Transcultural Nursing

Nursing has a path for everyone interested in this profession. It is important to not only find the best educational route for earning your degree, but to determine which focus you want your nursing career to take. What is Transcultural Nursing? Transcultural nursing is nursing with a focus on care that is culturally sensitive. It focuses on differences in culture, beliefs, values, and religious practices, and how they affect a person’s approach to illness, healing, disease, and death. Transcultural nurses can work not just in foreign countries, but also right here in our own diverse cities, applying their knowledge to their local nursing position, and sometimes helping integrate their philosophies into nursing practices at clinics and hospitals.

All transcultural nurses must start out as registered nurses (RN). You have the option of earning a four-year Bachelor of Science in Nursing (BSN), or an Associate Degree of Science in Nursing (ASN), or a nursing diploma from an accredited hospital program. The latter two will only require two to three years of training, and can later be transferred toward a bachelor’s degree should you choose that path. All registered nurses must pass their state’s board of nursing NCLEX-RN, which stands for Nursing Council Licensure Examination. Passing this exam, along with completing your degree, will you become a registered nurse, ready to practice.

Certification in transcultural nursing has only been available since 1987, and it is an exam that has recently been updated following developments in the field. Unlike earning your degree and license, certification in nursing specializations, such as transcultural nursing, are almost always voluntary. However, most employers deem it a necessity for hiring. Transcultural nursing certification demonstrates your commitment to mastery in transcultural nursing, and shows future patients and co-workers that your skills and knowledge are current and consistent with national standards. Advanced and basic transcultural nursing certification are both available through the Transcultural Nursing Society, but you will need a master’s degree or doctorate in nursing, philosophy, education or a related field and to be a working nurse in order to qualify for the advanced exam.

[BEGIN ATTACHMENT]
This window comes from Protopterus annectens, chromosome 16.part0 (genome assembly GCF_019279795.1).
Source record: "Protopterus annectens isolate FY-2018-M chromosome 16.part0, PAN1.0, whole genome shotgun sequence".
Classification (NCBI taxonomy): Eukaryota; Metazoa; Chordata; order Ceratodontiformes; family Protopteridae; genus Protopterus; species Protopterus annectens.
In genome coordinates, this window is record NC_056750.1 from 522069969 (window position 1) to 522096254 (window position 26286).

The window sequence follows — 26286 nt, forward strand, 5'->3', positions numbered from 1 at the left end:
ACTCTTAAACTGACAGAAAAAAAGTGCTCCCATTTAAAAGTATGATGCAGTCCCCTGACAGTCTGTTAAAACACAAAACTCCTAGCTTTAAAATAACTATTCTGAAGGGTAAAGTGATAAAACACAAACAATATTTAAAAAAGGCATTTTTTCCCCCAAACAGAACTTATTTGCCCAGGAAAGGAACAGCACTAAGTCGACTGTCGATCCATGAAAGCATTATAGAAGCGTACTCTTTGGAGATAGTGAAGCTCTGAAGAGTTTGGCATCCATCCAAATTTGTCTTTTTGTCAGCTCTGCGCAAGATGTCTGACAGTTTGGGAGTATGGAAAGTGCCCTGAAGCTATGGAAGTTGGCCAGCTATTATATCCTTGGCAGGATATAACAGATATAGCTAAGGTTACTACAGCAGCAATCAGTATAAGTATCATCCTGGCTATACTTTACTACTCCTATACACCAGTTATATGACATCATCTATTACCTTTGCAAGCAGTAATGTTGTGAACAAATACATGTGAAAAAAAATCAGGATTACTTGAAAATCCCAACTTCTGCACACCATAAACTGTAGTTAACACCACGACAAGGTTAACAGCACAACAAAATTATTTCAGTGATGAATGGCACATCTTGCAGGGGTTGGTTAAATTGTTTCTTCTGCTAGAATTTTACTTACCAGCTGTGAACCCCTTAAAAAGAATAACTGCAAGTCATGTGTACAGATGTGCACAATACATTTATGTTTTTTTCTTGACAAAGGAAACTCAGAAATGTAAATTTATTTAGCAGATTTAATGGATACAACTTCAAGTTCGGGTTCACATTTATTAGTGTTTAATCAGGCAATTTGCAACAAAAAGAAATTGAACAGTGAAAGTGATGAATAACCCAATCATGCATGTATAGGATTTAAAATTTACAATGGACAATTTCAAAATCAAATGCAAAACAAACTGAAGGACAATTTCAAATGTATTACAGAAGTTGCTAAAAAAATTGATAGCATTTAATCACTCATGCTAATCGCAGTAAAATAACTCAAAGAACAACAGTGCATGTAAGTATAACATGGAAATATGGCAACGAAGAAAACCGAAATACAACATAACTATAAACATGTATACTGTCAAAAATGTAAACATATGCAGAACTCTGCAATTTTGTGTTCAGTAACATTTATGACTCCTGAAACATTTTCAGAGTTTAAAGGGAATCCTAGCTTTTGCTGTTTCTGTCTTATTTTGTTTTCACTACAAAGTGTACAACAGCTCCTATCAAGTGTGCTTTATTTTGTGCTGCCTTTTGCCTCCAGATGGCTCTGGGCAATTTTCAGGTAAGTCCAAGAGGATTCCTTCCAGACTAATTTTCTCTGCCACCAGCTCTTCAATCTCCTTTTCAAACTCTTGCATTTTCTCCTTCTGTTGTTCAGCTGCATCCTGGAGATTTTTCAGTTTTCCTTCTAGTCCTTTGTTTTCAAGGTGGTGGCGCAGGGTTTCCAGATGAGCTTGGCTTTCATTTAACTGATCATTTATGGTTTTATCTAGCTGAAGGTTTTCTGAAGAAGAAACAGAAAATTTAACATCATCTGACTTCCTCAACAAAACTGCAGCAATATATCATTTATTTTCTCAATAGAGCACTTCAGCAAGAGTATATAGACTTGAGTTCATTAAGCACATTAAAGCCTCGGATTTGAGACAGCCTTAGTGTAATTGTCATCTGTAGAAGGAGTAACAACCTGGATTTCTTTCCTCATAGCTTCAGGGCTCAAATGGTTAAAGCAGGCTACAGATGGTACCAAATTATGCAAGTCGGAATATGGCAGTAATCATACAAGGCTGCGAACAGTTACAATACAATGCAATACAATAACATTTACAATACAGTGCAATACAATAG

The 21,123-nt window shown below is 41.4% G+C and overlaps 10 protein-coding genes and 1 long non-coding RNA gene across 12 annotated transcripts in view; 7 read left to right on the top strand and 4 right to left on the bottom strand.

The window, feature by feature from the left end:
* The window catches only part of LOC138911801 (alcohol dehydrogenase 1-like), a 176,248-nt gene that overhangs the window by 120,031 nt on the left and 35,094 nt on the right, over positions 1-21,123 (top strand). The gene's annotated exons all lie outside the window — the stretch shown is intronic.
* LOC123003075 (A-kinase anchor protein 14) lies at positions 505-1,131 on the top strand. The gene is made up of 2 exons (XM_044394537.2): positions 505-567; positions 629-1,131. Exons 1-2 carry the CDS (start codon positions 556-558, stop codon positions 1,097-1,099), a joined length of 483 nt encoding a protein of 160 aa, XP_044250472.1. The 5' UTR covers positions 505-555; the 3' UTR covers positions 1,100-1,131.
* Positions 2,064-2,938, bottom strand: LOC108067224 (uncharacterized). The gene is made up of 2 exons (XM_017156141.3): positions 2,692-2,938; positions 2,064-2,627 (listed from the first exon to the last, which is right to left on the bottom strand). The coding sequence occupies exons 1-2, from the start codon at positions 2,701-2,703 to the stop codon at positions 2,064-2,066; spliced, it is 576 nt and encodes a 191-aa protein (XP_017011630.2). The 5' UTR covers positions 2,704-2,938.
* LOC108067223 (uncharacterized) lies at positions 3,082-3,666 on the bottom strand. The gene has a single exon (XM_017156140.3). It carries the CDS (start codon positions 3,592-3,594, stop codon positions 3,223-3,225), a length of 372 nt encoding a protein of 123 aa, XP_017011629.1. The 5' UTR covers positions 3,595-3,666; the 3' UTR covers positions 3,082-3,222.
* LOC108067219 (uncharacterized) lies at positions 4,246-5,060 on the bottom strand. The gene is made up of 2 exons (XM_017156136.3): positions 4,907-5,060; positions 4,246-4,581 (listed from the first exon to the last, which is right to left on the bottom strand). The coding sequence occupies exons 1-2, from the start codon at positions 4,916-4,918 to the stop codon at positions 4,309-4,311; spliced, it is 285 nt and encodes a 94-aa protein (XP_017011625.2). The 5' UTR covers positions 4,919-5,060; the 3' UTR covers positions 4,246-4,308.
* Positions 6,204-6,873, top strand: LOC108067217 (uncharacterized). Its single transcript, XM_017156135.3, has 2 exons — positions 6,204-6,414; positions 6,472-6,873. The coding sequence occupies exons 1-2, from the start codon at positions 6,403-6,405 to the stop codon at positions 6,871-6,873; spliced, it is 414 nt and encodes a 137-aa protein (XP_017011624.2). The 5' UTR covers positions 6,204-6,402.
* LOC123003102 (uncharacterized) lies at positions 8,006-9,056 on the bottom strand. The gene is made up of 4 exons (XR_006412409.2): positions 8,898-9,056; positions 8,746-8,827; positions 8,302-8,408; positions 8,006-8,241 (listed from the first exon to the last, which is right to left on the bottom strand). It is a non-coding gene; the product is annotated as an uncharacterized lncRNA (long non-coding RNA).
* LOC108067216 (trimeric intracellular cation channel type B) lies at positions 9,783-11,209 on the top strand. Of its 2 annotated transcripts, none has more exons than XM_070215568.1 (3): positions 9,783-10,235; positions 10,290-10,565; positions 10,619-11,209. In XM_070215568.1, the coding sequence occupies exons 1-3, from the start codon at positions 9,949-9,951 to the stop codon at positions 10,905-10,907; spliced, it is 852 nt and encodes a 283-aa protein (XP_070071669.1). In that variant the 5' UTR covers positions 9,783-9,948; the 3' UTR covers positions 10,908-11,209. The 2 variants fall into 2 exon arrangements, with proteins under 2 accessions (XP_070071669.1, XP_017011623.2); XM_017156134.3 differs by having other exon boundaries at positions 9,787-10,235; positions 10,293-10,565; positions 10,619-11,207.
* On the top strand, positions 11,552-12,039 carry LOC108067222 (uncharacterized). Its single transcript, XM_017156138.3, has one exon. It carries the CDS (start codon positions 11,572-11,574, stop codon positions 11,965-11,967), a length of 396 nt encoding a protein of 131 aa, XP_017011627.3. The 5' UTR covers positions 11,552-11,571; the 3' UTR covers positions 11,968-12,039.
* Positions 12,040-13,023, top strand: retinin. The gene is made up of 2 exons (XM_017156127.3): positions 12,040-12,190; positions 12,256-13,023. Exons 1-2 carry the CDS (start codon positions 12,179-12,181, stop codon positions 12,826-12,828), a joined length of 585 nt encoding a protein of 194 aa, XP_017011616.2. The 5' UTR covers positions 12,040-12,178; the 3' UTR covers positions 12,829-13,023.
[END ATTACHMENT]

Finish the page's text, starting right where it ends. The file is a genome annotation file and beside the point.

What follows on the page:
The Transcultural Nursing Society (TCNS) is the major professional organization for this nursing profession. Membership in the Transcultural Nursing Society is a great way to keep up with developments in the field, as well as with networking, employment, and continuing education opportunities. Be sure to also check out regional and local chapters as well, which can be found on the TCNS website. Nursing and healthcare are only becoming more and more specialized, so it is important to know your specialty well and be current.

The outlook for nursing in all specializations is quite promising. Despite economic downturns, healthcare is always a priority, and the healthcare sector continues to grow at a rapid pace, with nursing being one of the fastest growing professions, growing at a rate of 22% through 2018, according to the Bureau of Labor Statistics. Due to large numbers of working nurses nearing retirement age, the growing demand for qualified nurses should continue according to the American Nursing Association. As our country continues to grow more diverse and integrate people of different religions, cultures, and races, transcultural nursing will only become more important. If this humanistic and culturally sensitive approach to nursing sounds appealing to you, find a nursing program best suited to you and your current education level and contact them to learn more. You can also contact us with any questions you may have.

You may also find the fields of Parish nursing, Missionary or Refugee nursing and the School nurse profession facinating fields to explore as well.

(Sources: Transcultural Nursing Society, BLS, Current Nursing - Transcultural Nursing, 6/27/2010)

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